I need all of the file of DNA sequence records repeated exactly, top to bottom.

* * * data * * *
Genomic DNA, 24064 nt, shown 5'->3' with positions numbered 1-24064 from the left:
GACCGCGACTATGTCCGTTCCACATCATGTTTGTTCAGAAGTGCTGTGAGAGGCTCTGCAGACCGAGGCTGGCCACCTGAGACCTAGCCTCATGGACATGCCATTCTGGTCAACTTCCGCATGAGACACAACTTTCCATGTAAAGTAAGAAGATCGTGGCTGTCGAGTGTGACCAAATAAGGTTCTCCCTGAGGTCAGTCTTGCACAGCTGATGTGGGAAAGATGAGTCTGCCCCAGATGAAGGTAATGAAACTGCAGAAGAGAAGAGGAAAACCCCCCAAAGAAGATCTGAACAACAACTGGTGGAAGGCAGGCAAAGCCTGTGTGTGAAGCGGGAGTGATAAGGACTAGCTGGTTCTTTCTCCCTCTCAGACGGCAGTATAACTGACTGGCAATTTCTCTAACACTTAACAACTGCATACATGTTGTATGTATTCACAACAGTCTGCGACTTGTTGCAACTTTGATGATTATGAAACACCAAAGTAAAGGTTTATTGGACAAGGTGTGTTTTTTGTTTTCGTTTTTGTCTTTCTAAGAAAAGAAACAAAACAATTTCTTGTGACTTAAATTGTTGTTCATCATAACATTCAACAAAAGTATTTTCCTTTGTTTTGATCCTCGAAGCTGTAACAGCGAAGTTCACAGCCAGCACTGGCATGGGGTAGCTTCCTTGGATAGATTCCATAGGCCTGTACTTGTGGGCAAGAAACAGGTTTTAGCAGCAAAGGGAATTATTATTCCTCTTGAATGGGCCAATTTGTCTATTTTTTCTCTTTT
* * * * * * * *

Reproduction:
Genomic DNA, 24064 nt, shown 5'->3' with positions numbered 1-24064 from the left:
GACCGCGACTATGTCCGTTCCACATCATGTTTGTTCAGAAGTGCTGTGAGAGGCTCTGCAGACCGAGGCTGGCCACCTGAGACCTAGCCTCATGGACATGCCATTCTGGTCAACTTCCGCATGAGACACAACTTTCCATGTAAAGTAAGAAGATCGTGGCTGTCGAGTGTGACCAAATAAGGTTCTCCCTGAGGTCAGTCTTGCACAGCTGATGTGGGAAAGATGAGTCTGCCCCAGATGAAGGTAATGAAACTGCAGAAGAGAAGAGGAAAACCCCCCAAAGAAGATCTGAACAACAACTGGTGGAAGGCAGGCAAAGCCTGTGTGTGAAGCGGGAGTGATAAGGACTAGCTGGTTCTTTCTCCCTCTCAGACGGCAGTATAACTGACTGGCAATTTCTCTAACACTTAACAACTGCATACATGTTGTATGTATTCACAACAGTCTGCGACTTGTTGCAACTTTGATGATTATGAAACACCAAAGTAAAGGTTTATTGGACAAGGTGTGTTTTTTGTTTTCGTTTTTGTCTTTCTAAGAAAAGAAACAAAACAATTTCTTGTGACTTAAATTGTTGTTCATCATAACATTCAACAAAAGTATTTTCCTTTGTTTTGATCCTCGAAGCTGTAACAGCGAAGTTCACAGCCAGCACTGGCATGGGGTAGCTTCCTTGGATAGATTCCATAGGCCTGTACTTGTGGGCAAGAAACAGGTTTTAGCAGCAAAGGGAATTATTATTCCTCTTGAATGGGCCAATTTGTCTATTTTTTCTCTTTT